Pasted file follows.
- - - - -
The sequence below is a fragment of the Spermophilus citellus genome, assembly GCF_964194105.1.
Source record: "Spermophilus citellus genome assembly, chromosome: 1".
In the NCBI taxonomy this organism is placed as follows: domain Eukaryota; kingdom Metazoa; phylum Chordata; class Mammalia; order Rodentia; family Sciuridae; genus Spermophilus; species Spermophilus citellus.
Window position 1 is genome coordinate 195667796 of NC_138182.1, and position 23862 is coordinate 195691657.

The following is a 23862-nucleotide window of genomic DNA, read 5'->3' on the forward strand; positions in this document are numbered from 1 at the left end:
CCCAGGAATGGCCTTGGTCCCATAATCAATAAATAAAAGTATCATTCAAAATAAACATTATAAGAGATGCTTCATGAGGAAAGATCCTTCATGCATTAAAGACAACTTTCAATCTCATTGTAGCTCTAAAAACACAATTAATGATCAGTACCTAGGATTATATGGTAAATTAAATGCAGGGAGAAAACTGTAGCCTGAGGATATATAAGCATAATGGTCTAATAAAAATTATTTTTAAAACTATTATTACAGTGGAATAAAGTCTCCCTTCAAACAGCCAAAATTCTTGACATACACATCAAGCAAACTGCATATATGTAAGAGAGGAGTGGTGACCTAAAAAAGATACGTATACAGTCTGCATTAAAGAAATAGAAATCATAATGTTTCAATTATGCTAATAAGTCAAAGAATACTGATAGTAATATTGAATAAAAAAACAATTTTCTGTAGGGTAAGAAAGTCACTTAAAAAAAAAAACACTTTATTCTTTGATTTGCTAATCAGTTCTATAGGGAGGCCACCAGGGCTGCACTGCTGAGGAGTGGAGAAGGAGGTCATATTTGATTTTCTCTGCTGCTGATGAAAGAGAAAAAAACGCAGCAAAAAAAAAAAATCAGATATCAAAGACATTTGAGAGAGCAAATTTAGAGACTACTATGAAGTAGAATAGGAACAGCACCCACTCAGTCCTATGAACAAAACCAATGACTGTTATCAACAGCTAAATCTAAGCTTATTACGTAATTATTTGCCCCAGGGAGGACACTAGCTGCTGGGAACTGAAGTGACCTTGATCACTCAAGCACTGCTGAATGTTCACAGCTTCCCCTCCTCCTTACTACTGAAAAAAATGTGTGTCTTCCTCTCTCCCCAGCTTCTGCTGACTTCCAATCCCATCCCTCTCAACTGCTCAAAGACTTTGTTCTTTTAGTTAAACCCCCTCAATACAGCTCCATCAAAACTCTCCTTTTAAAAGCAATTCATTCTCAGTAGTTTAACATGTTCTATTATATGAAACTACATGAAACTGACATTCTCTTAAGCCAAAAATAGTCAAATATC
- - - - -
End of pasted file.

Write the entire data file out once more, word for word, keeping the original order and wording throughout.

The sequence below is a fragment of the Spermophilus citellus genome, assembly GCF_964194105.1.
Source record: "Spermophilus citellus genome assembly, chromosome: 1".
In the NCBI taxonomy this organism is placed as follows: domain Eukaryota; kingdom Metazoa; phylum Chordata; class Mammalia; order Rodentia; family Sciuridae; genus Spermophilus; species Spermophilus citellus.
Window position 1 is genome coordinate 195667796 of NC_138182.1, and position 23862 is coordinate 195691657.

The following is a 23862-nucleotide window of genomic DNA, read 5'->3' on the forward strand; positions in this document are numbered from 1 at the left end:
CCCAGGAATGGCCTTGGTCCCATAATCAATAAATAAAAGTATCATTCAAAATAAACATTATAAGAGATGCTTCATGAGGAAAGATCCTTCATGCATTAAAGACAACTTTCAATCTCATTGTAGCTCTAAAAACACAATTAATGATCAGTACCTAGGATTATATGGTAAATTAAATGCAGGGAGAAAACTGTAGCCTGAGGATATATAAGCATAATGGTCTAATAAAAATTATTTTTAAAACTATTATTACAGTGGAATAAAGTCTCCCTTCAAACAGCCAAAATTCTTGACATACACATCAAGCAAACTGCATATATGTAAGAGAGGAGTGGTGACCTAAAAAAGATACGTATACAGTCTGCATTAAAGAAATAGAAATCATAATGTTTCAATTATGCTAATAAGTCAAAGAATACTGATAGTAATATTGAATAAAAAAACAATTTTCTGTAGGGTAAGAAAGTCACTTAAAAAAAAAAACACTTTATTCTTTGATTTGCTAATCAGTTCTATAGGGAGGCCACCAGGGCTGCACTGCTGAGGAGTGGAGAAGGAGGTCATATTTGATTTTCTCTGCTGCTGATGAAAGAGAAAAAAACGCAGCAAAAAAAAAAAATCAGATATCAAAGACATTTGAGAGAGCAAATTTAGAGACTACTATGAAGTAGAATAGGAACAGCACCCACTCAGTCCTATGAACAAAACCAATGACTGTTATCAACAGCTAAATCTAAGCTTATTACGTAATTATTTGCCCCAGGGAGGACACTAGCTGCTGGGAACTGAAGTGACCTTGATCACTCAAGCACTGCTGAATGTTCACAGCTTCCCCTCCTCCTTACTACTGAAAAAAATGTGTGTCTTCCTCTCTCCCCAGCTTCTGCTGACTTCCAATCCCATCCCTCTCAACTGCTCAAAGACTTTGTTCTTTTAGTTAAACCCCCTCAATACAGCTCCATCAAAACTCTCCTTTTAAAAGCAATTCATTCTCAGTAGTTTAACATGTTCTATTATATGAAACTACATGAAACTGACATTCTCTTAAGCCAAAAATAGTCAAATATC